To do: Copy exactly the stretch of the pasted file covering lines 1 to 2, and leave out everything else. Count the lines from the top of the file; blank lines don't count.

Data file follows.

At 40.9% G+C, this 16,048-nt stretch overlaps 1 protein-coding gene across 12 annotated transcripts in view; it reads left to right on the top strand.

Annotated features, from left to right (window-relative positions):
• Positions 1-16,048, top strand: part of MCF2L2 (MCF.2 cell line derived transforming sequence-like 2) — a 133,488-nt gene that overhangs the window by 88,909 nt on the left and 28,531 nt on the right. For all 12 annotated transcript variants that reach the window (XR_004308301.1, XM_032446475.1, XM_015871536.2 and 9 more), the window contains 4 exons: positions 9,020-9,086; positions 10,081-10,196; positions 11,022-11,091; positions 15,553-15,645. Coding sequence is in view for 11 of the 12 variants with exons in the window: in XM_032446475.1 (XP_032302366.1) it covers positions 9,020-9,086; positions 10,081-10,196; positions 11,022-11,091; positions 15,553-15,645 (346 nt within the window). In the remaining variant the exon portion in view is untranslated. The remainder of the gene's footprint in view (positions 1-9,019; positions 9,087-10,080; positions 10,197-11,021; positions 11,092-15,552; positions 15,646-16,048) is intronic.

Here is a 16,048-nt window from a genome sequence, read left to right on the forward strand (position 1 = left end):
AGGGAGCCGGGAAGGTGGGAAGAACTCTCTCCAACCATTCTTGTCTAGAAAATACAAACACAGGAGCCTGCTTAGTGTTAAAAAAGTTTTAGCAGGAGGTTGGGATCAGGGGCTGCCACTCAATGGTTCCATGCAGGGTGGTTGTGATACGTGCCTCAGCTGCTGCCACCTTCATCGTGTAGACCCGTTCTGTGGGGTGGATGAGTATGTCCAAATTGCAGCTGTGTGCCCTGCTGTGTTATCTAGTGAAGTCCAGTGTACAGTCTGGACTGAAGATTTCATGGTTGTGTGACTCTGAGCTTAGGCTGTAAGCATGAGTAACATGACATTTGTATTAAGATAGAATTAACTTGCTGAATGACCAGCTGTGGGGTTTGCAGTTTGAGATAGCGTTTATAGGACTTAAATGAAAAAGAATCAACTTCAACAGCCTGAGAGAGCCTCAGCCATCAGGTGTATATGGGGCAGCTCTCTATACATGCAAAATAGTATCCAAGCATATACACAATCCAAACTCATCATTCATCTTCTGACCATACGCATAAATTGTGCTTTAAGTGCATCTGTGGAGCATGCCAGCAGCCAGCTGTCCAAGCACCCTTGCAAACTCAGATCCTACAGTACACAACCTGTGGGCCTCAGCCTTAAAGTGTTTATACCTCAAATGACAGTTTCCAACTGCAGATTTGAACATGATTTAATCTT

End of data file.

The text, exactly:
At 40.9% G+C, this 16,048-nt stretch overlaps 1 protein-coding gene across 12 annotated transcripts in view; it reads left to right on the top strand.

Annotated features, from left to right (window-relative positions):